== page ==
That Nigeria may reach the promised land
Businesses have ceased to expand, there is decline in real income, slowdown of industrial production, high rate of unemployment, salary cuts, job losses have and a big slump in consumer spending. Things are generally getting more and more difficult for the average Nigerian. It has certainly become imperative for the Nigerian government to ameliorate the sufferings of the people and for every Nigerian to understand the implications and adjust our daily economic activities and lifestyle.
According to the National Bureau of Economic Research, a recession is the significant decline in economic activity across the economy, lasting longer than three to four months, normally visible in real gross domestic product (GDP), real income, employment, industrial production and wholesale-retail sales. The GDP of an economy is the monetary value of all the finished goods and services produced within a country borders in a specific time period. It is a good measure of the economic activity and is a benchmark for government budgeting, income and expenditure, investment inflows in and out of an economy, among others. The private sector also relies on the GDP of a country to determine which areas have robust economic activity by helping them decide where to invest scarce resources.
Many factors contribute to an economy fall into a recession, but the major cause is inflation, which is a sustained increase in the general level of prices for goods and services. The low prices of oil, the volatile state of oil production in Nigeria now and bad debts gathered over time have led to lower purchasing power and foreign exchange scarcity. Every naira now buys a smaller percentage of good or service.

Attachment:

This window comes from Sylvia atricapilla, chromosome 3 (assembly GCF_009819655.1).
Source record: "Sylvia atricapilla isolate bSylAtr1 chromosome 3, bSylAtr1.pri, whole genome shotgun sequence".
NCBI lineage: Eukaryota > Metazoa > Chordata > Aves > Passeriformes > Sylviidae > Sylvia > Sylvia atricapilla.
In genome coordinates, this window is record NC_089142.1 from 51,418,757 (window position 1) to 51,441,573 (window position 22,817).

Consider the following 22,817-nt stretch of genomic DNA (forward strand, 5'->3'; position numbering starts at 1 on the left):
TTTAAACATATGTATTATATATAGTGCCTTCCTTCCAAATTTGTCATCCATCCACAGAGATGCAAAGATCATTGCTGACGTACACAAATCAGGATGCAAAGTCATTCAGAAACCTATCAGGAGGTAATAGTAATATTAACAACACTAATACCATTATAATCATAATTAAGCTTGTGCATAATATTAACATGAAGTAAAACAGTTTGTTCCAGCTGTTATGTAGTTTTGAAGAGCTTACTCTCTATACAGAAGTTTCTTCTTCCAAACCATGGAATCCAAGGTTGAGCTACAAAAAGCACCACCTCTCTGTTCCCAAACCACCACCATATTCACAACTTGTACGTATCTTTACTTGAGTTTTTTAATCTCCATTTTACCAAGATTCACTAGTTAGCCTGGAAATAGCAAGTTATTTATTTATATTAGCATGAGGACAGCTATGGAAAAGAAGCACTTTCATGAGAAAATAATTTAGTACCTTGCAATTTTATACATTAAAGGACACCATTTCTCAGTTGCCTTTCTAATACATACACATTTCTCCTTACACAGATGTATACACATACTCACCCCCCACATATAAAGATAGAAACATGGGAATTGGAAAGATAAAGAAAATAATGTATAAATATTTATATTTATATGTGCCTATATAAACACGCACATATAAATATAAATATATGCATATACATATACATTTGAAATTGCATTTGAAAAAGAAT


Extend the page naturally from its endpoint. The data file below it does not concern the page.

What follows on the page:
By January 1, 2016, the population of Nigeria was estimated to be 184, 635 279 people, projected to reach 189, 559 502 people in 2017. About 40.9 per cent of this population is under 15 years of age while 3.1 per cent is above 65 years, meaning that each working person in Nigeria must provide goods and services for himself or herself and cover expenditure of at least one child or aged person additionally. Nigeria is now rated one of the poorest countries in the world, with over 64 per cent of her population living below poverty line, a country that was once the 30th richest country in the world in the 1970s! Life expectancy is a saddening 47.6 years while the rate of illiteracy and youth unemployment is over 50 and 42 per cent, respectively.
President Muhammadu Buhari, in one of his Independence Anniversary Speeches had stated that: All my adult life, I have always earned a salary and I know what it is like when your salary simply is not enough. In every part of our nation, people are making incredible sacrifices. No doubt, governing this great nation should not be business as usual. What we need is good governance.